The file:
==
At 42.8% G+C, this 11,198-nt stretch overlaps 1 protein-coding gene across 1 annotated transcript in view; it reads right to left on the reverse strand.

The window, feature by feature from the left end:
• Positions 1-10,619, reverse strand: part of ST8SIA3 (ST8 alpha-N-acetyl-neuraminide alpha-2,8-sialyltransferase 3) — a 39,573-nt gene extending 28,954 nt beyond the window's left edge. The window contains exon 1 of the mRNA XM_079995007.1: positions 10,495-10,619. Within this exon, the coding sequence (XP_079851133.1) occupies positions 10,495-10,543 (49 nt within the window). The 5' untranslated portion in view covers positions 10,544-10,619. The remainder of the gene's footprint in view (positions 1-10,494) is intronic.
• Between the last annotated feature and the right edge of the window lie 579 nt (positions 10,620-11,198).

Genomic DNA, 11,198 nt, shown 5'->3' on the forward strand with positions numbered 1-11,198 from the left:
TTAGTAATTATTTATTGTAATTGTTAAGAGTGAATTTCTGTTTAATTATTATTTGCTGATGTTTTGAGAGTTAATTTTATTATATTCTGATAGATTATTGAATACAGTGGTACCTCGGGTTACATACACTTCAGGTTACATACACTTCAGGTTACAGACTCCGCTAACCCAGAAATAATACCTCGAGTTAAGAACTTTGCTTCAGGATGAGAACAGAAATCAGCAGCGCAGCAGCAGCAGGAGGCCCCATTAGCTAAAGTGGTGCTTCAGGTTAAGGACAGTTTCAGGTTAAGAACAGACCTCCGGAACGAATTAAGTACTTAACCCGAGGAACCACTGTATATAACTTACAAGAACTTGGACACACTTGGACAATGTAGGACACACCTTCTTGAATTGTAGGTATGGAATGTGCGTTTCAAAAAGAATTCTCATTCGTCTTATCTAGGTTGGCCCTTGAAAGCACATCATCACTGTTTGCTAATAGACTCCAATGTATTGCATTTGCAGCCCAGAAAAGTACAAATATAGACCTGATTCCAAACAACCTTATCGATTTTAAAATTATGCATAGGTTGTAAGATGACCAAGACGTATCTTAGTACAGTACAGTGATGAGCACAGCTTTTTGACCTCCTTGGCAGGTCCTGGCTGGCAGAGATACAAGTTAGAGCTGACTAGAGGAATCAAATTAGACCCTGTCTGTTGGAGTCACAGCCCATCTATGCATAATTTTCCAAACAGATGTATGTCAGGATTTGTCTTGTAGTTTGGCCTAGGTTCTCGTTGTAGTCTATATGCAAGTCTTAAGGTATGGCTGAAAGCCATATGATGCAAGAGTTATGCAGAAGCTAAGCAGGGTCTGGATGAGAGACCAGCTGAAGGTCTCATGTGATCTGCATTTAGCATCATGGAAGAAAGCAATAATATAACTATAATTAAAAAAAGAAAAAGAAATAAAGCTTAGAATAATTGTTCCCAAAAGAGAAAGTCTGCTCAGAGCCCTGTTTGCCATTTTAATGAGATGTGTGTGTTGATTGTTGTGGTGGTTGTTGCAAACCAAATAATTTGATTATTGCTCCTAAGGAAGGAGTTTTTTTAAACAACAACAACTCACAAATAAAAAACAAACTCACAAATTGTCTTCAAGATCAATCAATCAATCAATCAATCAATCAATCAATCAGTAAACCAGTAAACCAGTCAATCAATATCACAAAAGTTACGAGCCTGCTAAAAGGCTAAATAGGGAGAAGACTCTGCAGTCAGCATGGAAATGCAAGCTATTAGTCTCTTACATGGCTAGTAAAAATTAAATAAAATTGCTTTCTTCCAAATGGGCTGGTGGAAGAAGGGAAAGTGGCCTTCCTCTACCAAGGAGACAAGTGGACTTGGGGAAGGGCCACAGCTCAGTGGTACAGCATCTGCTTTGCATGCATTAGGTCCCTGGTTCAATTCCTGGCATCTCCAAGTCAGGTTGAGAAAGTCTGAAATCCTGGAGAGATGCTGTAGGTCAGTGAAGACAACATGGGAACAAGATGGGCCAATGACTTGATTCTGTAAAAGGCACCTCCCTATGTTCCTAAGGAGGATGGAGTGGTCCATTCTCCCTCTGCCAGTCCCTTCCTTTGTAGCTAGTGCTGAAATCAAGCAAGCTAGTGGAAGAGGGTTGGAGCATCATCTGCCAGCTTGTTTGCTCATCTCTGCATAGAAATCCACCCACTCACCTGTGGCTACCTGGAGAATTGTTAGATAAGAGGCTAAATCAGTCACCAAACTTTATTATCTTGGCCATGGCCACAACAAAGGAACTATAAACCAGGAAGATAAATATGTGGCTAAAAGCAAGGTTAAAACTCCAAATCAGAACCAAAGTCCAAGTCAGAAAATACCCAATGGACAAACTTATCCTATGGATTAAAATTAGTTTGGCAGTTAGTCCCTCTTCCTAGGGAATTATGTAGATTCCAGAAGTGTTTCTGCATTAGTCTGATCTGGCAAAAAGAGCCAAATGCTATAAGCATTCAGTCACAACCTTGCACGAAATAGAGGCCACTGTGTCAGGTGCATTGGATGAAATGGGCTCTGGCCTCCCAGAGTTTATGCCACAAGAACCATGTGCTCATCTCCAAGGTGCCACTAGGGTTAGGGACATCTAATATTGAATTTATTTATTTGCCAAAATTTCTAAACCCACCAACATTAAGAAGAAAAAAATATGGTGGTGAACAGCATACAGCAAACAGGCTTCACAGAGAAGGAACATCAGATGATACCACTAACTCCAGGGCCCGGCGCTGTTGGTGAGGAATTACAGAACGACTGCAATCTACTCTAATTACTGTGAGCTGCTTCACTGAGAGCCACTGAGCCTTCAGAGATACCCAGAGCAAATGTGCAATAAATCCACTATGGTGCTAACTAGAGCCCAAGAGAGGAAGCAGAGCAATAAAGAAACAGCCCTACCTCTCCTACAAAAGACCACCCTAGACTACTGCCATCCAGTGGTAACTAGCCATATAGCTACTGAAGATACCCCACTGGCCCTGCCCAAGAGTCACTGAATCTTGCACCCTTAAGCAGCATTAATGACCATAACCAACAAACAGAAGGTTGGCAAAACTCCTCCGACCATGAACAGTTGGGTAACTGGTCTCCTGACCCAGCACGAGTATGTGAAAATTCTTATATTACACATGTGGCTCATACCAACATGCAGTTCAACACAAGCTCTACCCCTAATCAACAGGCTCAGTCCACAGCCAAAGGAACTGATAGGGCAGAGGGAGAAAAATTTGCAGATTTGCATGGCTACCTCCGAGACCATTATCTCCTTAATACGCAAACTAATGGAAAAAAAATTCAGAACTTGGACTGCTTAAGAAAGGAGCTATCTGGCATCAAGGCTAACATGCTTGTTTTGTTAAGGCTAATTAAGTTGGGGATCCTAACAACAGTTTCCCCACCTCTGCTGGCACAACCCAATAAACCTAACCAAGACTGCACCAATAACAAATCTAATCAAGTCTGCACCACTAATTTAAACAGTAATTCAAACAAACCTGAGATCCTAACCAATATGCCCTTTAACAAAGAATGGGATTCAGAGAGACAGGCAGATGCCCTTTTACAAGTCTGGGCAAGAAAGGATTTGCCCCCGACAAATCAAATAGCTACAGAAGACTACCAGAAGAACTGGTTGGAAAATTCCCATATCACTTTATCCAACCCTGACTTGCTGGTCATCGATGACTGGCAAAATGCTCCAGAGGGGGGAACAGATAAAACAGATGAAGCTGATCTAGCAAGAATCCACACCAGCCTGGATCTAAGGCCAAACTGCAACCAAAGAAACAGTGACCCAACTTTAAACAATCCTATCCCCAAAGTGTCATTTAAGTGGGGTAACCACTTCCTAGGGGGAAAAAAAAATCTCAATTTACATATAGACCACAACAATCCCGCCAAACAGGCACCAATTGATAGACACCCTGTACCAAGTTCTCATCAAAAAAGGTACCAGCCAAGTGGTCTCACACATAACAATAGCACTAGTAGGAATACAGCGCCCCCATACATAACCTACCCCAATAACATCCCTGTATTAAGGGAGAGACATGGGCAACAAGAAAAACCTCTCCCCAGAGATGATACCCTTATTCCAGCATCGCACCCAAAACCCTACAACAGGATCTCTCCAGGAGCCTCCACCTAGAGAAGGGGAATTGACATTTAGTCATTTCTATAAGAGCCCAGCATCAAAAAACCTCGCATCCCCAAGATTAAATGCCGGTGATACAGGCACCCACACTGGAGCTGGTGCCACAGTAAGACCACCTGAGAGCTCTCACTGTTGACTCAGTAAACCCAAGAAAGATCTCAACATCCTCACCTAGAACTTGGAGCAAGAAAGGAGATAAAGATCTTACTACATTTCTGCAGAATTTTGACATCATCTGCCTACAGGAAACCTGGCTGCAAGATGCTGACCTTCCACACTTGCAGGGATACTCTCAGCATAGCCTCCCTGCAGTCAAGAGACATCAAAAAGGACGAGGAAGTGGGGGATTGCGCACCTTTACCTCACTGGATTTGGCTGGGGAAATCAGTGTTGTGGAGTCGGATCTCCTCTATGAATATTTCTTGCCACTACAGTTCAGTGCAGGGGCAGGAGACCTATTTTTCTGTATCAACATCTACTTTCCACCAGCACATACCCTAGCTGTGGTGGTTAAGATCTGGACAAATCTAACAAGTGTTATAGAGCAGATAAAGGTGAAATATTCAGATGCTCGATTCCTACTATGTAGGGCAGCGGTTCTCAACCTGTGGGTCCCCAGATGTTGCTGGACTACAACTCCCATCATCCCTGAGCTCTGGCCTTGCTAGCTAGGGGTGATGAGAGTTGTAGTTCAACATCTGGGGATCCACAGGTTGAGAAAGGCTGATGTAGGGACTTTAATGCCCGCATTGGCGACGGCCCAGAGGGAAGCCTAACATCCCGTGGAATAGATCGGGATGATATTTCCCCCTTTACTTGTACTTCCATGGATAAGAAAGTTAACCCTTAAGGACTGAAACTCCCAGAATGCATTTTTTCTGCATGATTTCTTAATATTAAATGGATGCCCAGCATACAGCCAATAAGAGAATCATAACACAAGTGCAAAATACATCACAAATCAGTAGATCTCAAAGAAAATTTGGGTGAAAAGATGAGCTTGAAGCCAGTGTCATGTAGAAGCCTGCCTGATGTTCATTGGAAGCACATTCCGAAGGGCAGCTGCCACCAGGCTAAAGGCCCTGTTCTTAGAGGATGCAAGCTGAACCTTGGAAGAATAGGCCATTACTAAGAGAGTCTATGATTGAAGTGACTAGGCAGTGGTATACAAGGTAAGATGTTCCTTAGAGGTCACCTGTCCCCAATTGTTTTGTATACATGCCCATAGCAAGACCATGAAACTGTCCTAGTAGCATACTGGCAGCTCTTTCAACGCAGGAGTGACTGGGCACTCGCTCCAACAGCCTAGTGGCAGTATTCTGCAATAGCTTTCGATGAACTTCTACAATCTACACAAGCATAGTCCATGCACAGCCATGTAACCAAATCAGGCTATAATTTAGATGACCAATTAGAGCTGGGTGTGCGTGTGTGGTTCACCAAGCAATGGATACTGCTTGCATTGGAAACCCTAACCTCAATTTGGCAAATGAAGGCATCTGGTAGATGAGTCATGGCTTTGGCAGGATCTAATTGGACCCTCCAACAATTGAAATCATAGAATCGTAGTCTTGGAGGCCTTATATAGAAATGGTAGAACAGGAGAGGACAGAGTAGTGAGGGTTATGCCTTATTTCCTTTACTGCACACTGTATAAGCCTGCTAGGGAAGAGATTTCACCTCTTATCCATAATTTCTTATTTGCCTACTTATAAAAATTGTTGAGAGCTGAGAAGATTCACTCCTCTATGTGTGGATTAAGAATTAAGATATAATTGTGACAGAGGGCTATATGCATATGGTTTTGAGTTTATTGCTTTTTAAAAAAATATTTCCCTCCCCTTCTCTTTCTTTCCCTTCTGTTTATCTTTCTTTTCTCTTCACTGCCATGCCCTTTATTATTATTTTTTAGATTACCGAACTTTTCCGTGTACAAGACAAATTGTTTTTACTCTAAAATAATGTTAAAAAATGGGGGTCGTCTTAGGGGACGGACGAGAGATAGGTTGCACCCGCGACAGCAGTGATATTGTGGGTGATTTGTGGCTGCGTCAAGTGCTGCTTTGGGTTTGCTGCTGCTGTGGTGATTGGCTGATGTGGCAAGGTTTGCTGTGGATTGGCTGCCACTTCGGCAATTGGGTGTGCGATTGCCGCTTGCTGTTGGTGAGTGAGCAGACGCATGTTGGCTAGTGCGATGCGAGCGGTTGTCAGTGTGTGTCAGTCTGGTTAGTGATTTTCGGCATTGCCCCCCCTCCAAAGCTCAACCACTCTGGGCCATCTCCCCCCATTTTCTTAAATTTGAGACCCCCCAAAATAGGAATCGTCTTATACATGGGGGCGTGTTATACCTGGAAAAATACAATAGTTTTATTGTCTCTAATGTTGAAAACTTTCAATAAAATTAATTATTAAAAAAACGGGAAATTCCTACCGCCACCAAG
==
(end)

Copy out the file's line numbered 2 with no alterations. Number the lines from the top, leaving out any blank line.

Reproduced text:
The window, feature by feature from the left end: